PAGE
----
In fact, the 7.5 cm (3-inch) figure with a quill and a Bible “translated by Doctor Martin Luther” has become the German toymaker's bestseller of all time.

Everything is marketed

Toy store owner Kathrin Seliger, who has not sold any of the €395 giant teddy bears yet, acknowledged that the “Luther spirit is somewhat lost as everything is being marketed”.

German retiree Renate Lukas, who was visiting on a day trip, said: “We are very happily celebrating the Reformation, but it should perhaps not be so kitschy.”

Where should the line be drawn?

For Ruske, “it's up to the visitors to decide when it all becomes too much.”

“If someone wants to eat Luther, wear Luther, smell Luther or drink Luther, is that too much? If that makes the visitor happy, then… please go ahead,” she said.

At the commemorative door of the Schlosskirche (Castle Church) where Luther is believed to have nailed his theses, South Korean senior pastor Lee Won Jae was explaining the significance of the site to a group of 22 fellow churchgoers.

“We have visited to celebrate the 500 years of Reformation and we want to learn from the spirit of Luther,” Lee said.

The group was on a tour of key sites in the Reformation movement, including Luther's birthplace Eisleben and Worms, where he was summoned to appear before authorities of the Holy Roman Empire on charges of heresy.

For the pastor, the souvenirs bearing Luther's image or writing serve a purpose.

“Every means that makes people think of Luther is important… because they would also think of the spirit of Reformation,” said Lee.

Photo: DPA.

By Hui Min Neo


Mosques in Cologne to start broadcasting the call to prayer every Friday

The mayor of Cologne has announced a two-year pilot project that will allow mosques to broadcast the call to prayer on the Muslim day of rest each week.

Mosques in Cologne to start broadcasting the call to prayer every Friday
The DITIP mosque in Cologne. Photo: dpa | Henning Kaiser

Mosques in the city of the banks of the Rhine will be allowed to call worshippers to prayer on Fridays for five minutes between midday and 3pm.

“Many residents of Cologne are Muslims. In my view it is a mark of respect to allow the muezzin’s call,” city mayor Henriette Reker wrote on Twitter.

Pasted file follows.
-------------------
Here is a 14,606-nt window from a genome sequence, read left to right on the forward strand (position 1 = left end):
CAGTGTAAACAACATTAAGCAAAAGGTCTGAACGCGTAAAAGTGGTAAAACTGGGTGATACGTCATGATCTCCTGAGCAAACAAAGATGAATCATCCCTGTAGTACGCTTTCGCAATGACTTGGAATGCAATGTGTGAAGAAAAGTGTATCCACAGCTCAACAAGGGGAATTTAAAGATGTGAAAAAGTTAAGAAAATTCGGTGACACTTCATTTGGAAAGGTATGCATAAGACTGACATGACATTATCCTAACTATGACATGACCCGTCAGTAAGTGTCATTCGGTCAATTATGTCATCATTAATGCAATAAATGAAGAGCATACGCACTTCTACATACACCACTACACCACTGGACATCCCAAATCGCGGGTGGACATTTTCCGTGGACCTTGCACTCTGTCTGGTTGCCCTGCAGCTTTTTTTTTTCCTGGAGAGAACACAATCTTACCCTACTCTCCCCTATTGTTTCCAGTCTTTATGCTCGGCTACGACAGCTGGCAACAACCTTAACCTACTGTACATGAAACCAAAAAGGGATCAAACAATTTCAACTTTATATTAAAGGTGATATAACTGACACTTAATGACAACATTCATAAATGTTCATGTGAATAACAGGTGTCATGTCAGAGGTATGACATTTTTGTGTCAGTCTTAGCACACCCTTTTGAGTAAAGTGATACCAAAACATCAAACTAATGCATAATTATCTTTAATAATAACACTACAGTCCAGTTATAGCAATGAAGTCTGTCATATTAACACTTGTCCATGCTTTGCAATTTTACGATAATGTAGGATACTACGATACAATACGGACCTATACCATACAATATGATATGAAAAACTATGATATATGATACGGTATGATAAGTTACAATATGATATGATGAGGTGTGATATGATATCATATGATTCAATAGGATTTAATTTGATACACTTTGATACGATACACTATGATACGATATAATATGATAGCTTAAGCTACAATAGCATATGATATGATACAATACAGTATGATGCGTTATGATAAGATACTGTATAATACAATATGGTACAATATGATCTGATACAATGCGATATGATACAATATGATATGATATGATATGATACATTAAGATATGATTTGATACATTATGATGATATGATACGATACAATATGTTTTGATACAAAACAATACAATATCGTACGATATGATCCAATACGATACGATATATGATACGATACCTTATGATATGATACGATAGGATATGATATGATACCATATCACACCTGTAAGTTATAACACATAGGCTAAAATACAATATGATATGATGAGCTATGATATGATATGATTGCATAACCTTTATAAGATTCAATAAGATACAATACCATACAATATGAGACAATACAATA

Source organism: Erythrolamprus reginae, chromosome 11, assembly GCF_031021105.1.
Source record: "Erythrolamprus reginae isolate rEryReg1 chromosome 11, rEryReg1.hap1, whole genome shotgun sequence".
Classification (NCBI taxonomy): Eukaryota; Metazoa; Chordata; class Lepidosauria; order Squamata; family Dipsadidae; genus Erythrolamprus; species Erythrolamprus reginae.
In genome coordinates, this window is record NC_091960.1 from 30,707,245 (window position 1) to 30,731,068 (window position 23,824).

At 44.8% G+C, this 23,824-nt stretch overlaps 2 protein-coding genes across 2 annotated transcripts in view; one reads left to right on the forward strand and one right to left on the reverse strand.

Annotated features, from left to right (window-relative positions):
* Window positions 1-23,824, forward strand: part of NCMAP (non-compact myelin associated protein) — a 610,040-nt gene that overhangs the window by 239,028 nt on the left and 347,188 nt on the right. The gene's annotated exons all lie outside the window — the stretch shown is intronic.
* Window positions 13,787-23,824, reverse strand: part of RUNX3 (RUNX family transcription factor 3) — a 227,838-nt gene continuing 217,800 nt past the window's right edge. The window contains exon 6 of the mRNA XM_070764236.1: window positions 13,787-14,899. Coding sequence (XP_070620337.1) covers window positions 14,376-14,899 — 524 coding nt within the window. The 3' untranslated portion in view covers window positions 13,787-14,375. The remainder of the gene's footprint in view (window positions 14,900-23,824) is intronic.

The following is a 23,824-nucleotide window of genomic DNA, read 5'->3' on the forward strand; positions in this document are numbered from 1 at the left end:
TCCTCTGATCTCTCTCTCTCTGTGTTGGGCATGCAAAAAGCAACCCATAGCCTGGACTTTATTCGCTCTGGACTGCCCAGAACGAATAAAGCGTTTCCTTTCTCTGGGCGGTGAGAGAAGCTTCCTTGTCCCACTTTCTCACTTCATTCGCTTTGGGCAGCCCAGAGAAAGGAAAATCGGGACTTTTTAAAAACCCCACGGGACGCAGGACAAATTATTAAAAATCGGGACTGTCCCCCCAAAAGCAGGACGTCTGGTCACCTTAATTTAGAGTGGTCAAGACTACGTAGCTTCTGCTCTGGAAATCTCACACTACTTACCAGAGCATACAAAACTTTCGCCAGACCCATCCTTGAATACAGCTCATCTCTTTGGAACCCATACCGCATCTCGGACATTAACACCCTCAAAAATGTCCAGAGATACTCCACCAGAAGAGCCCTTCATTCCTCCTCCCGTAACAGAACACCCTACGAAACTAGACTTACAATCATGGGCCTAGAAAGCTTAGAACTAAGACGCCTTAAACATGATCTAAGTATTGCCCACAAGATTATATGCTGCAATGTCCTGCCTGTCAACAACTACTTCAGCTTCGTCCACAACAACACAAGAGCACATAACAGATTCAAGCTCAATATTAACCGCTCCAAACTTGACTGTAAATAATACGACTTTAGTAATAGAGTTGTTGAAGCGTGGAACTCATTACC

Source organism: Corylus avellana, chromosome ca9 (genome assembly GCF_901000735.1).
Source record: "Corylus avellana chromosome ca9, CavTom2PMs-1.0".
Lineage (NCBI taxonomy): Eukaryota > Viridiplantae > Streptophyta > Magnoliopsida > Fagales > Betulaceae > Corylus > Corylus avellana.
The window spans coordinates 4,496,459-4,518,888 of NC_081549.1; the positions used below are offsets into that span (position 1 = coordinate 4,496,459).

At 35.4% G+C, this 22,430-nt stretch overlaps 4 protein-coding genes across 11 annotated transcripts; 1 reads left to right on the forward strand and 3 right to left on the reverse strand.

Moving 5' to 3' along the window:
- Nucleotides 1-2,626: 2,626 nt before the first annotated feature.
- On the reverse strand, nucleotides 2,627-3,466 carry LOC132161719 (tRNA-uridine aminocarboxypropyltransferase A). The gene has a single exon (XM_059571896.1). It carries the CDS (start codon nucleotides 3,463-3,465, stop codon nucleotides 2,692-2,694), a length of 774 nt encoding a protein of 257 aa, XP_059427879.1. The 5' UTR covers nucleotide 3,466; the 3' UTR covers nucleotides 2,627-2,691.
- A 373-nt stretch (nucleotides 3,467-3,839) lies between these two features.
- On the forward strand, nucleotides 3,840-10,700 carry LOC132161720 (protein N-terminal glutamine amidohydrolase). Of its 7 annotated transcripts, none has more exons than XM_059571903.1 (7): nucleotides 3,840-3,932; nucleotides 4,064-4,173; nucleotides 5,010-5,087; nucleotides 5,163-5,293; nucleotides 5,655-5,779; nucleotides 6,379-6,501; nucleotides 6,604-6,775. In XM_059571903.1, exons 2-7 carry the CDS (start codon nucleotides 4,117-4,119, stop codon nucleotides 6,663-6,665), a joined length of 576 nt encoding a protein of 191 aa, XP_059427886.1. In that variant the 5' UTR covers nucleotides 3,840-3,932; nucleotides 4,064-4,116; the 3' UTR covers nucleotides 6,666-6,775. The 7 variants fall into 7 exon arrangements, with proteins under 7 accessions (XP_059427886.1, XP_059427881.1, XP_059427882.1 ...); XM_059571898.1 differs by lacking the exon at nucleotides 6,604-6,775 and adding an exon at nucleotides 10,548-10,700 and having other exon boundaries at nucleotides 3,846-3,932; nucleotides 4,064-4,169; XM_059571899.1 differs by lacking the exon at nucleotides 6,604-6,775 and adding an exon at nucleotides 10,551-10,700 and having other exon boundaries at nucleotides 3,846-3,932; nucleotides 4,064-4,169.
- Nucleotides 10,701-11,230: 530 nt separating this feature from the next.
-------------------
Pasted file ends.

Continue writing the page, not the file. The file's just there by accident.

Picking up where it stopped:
In Muslim-majority countries, a muezzin calls worshippers to prayer five times a day to remind people that one of the daily prayers is about to take place.

Traditionally the muezzins would call out from the minaret of the mosque but these days the call is generally broadcast over loudspeakers.

Cologne’s pilot project would permit such broadcasts to coincide with the main weekly prayer, which takes place on a Friday afternoon.

Reker pointed out that Christian calls to prayer were already a central feature of a city famous for its medieval cathedral.

“Whoever arrives at Cologne central station is welcomed by the cathedral and the sound of its church bells,” she said.

Reker said that the call of a muezzin filling the skies alongside church bells “shows that diversity is both appreciated and enacted in Cologne”.

Mosques that are interested in taking part will have to conform to guidelines on sound volume that are set depending on where the building is situated. Local residents will also be informed beforehand.

The pilot project has come in for criticism from some quarters.

Bild journalist Daniel Kremer said that several of the mosques in Cologne were financed by Turkish President Recep Tayyip Erdoğan, “a man who opposes the liberal values of our democracy”, he said.

Kremer added that “it’s wrong to equate church bells with the call to prayer. The bells are a signal without words that also helps tell the time. But the muezzin calls out ‘Allah is great!’ and ‘I testify that there is no God but Allah.’ That is a big difference.”

Cologne is not the first city in North Rhine-Westphalia to allow mosques to broadcast the call to prayer.

In a region with a large Turkish immigrant community, mosques in Gelsenkirchen and Düren have been broadcasting the religious call since as long ago as the 1990s.

SEE ALSO: Imams ‘made in Germany’: country’s first Islamic training college opens its doors